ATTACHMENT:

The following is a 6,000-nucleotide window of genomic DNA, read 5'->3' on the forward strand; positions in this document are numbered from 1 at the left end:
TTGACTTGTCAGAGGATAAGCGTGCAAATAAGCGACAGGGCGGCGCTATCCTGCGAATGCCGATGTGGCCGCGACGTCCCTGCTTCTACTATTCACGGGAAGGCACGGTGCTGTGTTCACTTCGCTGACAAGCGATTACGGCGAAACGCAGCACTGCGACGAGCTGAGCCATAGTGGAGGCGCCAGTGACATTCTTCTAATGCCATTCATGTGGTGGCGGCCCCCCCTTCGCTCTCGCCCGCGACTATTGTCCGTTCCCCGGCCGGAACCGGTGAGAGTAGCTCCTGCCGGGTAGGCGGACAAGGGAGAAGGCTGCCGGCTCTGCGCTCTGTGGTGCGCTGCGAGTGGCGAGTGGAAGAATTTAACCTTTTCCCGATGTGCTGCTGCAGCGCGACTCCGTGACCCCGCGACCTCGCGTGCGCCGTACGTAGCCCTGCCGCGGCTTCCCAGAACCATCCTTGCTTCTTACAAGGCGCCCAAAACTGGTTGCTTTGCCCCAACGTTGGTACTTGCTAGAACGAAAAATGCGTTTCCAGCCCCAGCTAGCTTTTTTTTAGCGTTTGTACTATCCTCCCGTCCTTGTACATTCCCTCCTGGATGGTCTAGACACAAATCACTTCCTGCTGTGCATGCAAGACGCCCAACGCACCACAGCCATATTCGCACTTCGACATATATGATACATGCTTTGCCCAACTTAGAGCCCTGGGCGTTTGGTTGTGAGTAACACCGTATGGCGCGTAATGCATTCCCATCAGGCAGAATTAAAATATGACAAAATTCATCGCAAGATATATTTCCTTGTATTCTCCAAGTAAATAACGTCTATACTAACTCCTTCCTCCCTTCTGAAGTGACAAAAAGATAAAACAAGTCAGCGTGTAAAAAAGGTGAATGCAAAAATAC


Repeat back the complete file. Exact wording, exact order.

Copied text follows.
The following is a 6,000-nucleotide window of genomic DNA, read 5'->3' on the forward strand; positions in this document are numbered from 1 at the left end:
TTGACTTGTCAGAGGATAAGCGTGCAAATAAGCGACAGGGCGGCGCTATCCTGCGAATGCCGATGTGGCCGCGACGTCCCTGCTTCTACTATTCACGGGAAGGCACGGTGCTGTGTTCACTTCGCTGACAAGCGATTACGGCGAAACGCAGCACTGCGACGAGCTGAGCCATAGTGGAGGCGCCAGTGACATTCTTCTAATGCCATTCATGTGGTGGCGGCCCCCCCTTCGCTCTCGCCCGCGACTATTGTCCGTTCCCCGGCCGGAACCGGTGAGAGTAGCTCCTGCCGGGTAGGCGGACAAGGGAGAAGGCTGCCGGCTCTGCGCTCTGTGGTGCGCTGCGAGTGGCGAGTGGAAGAATTTAACCTTTTCCCGATGTGCTGCTGCAGCGCGACTCCGTGACCCCGCGACCTCGCGTGCGCCGTACGTAGCCCTGCCGCGGCTTCCCAGAACCATCCTTGCTTCTTACAAGGCGCCCAAAACTGGTTGCTTTGCCCCAACGTTGGTACTTGCTAGAACGAAAAATGCGTTTCCAGCCCCAGCTAGCTTTTTTTTAGCGTTTGTACTATCCTCCCGTCCTTGTACATTCCCTCCTGGATGGTCTAGACACAAATCACTTCCTGCTGTGCATGCAAGACGCCCAACGCACCACAGCCATATTCGCACTTCGACATATATGATACATGCTTTGCCCAACTTAGAGCCCTGGGCGTTTGGTTGTGAGTAACACCGTATGGCGCGTAATGCATTCCCATCAGGCAGAATTAAAATATGACAAAATTCATCGCAAGATATATTTCCTTGTATTCTCCAAGTAAATAACGTCTATACTAACTCCTTCCTCCCTTCTGAAGTGACAAAAAGATAAAACAAGTCAGCGTGTAAAAAAGGTGAATGCAAAAATAC